The Serializable SQL Server isolation level protects from all three consistency anomalies and this is done by placing range locks in the range of key values that match search conditions for all statements in the transaction. These locks are held until the transaction ends. This ensures that not only dirty reads and not-repeatable reads are prevented, but also phantom reads are excluded. Serializable is the strictest isolation level, but concurrency is lower than in other transaction isolation levels.

SQL Server Isolation Level Examples

Now let's move from theory to practice. We will investigate and compare these two isolation levels and understand the difference visually. First let's create a test environment:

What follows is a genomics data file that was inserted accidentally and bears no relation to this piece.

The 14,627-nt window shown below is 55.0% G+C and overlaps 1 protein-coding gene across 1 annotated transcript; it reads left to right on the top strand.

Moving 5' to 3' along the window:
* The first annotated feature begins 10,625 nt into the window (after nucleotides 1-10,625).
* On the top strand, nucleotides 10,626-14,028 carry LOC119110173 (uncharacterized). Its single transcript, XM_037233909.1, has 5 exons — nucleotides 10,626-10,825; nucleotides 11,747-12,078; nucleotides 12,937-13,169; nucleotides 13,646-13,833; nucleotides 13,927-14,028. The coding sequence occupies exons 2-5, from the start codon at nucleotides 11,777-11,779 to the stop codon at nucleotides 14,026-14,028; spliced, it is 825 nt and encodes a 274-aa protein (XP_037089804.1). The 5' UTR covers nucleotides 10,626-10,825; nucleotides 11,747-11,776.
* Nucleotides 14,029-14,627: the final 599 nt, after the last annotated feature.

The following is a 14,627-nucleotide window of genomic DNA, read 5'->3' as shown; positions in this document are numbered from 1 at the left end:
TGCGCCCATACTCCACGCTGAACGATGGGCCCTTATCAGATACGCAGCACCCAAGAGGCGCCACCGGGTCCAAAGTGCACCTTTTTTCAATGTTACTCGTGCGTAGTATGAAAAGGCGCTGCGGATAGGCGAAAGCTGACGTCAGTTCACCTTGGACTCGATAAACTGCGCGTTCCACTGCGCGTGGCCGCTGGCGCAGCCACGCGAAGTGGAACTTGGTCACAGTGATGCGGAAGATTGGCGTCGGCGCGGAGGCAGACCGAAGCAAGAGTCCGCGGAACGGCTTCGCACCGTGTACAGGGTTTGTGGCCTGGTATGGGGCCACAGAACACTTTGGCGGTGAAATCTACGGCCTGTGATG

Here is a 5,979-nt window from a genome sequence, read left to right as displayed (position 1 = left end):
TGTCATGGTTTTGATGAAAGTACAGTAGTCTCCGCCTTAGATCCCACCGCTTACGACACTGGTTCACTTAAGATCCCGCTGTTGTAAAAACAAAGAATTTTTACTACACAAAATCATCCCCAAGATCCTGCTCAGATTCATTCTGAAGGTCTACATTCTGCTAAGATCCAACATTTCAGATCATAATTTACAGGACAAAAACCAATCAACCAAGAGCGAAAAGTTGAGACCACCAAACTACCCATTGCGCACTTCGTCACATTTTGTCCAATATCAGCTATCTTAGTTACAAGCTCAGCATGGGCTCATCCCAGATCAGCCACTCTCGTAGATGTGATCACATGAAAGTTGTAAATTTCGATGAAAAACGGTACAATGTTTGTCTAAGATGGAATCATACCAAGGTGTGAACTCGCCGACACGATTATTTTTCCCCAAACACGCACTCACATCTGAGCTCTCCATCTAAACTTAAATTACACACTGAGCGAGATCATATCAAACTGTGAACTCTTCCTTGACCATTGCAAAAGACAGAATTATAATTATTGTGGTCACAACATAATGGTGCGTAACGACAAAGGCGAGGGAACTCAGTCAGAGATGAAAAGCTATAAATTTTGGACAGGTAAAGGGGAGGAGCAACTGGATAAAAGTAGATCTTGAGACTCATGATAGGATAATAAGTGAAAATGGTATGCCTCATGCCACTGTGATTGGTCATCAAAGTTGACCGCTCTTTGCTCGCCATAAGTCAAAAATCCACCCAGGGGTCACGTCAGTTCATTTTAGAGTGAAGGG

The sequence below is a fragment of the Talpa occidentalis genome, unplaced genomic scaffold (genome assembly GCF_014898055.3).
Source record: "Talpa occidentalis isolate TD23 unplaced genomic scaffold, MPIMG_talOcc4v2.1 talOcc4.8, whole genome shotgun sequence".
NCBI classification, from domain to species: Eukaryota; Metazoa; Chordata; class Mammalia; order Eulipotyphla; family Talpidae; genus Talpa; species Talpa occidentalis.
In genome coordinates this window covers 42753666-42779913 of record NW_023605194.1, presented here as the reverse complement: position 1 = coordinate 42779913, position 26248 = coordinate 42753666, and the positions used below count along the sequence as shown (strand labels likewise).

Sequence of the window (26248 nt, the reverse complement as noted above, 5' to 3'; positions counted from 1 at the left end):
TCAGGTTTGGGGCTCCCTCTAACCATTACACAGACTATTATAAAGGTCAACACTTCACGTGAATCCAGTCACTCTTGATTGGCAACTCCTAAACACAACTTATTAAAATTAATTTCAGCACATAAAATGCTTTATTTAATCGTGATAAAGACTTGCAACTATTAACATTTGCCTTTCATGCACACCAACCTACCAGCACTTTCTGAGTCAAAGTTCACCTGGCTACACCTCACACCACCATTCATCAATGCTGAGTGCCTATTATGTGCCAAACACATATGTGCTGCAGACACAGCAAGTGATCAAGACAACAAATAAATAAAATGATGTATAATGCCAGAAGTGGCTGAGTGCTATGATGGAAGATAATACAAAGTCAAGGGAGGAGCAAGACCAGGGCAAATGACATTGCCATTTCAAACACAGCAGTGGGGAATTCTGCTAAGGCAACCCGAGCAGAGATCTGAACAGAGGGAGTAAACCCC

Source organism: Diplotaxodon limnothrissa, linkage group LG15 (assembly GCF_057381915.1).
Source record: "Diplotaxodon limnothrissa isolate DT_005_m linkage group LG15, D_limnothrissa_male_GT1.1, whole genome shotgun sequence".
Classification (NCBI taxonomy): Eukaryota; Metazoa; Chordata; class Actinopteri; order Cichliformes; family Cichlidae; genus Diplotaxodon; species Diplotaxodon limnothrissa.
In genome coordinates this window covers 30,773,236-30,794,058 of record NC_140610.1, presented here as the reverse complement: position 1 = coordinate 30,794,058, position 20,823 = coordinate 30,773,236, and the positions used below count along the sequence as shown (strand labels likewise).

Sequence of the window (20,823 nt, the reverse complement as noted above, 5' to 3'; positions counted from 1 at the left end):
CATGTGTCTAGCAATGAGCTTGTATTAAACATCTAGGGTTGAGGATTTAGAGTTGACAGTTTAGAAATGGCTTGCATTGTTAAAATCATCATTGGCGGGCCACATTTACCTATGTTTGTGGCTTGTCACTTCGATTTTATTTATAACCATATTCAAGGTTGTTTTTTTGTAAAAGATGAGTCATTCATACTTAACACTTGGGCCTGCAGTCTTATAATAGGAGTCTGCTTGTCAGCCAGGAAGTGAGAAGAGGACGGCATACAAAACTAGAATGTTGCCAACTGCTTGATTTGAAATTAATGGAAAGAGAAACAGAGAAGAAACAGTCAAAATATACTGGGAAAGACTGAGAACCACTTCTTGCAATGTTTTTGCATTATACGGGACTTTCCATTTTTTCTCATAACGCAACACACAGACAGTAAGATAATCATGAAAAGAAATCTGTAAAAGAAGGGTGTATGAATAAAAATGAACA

USE master
GO

CREATE DATABASE TestDB
GO

USE TestDB
GO

CREATE TABLE TestTable
(
 ID INT,
 Value CHAR(1)
)

INSERT INTO TestTable(ID, Value) 
VALUES (1,'A'),(2,'B'),(3, 'C')
 

SQL Server Non-Repeatable Read Example

Now it's time to see an example for a non-repeatable read. For that we will execute the same SELECT statement twice in a transaction with the default Read Committed isolation level.  The first set of code gets run in one query window and the second set in another query window.

-- run in query window 1
USE TestDB
GO

--Transaction isolation level is default - READ COMMITTED
BEGIN TRANSACTION Transaction1

 --Query 1
 SELECT *
 FROM TestTable
 WHERE Value='C'
 GO

 WAITFOR DELAY '00:00:05' 

 --Query 3
 SELECT *
 FROM TestTable
 WHERE Value='C'

COMMIT

After executing the first set of code, we run this code to update rows matching the select criteria:

-- run in query window 2
--Query 2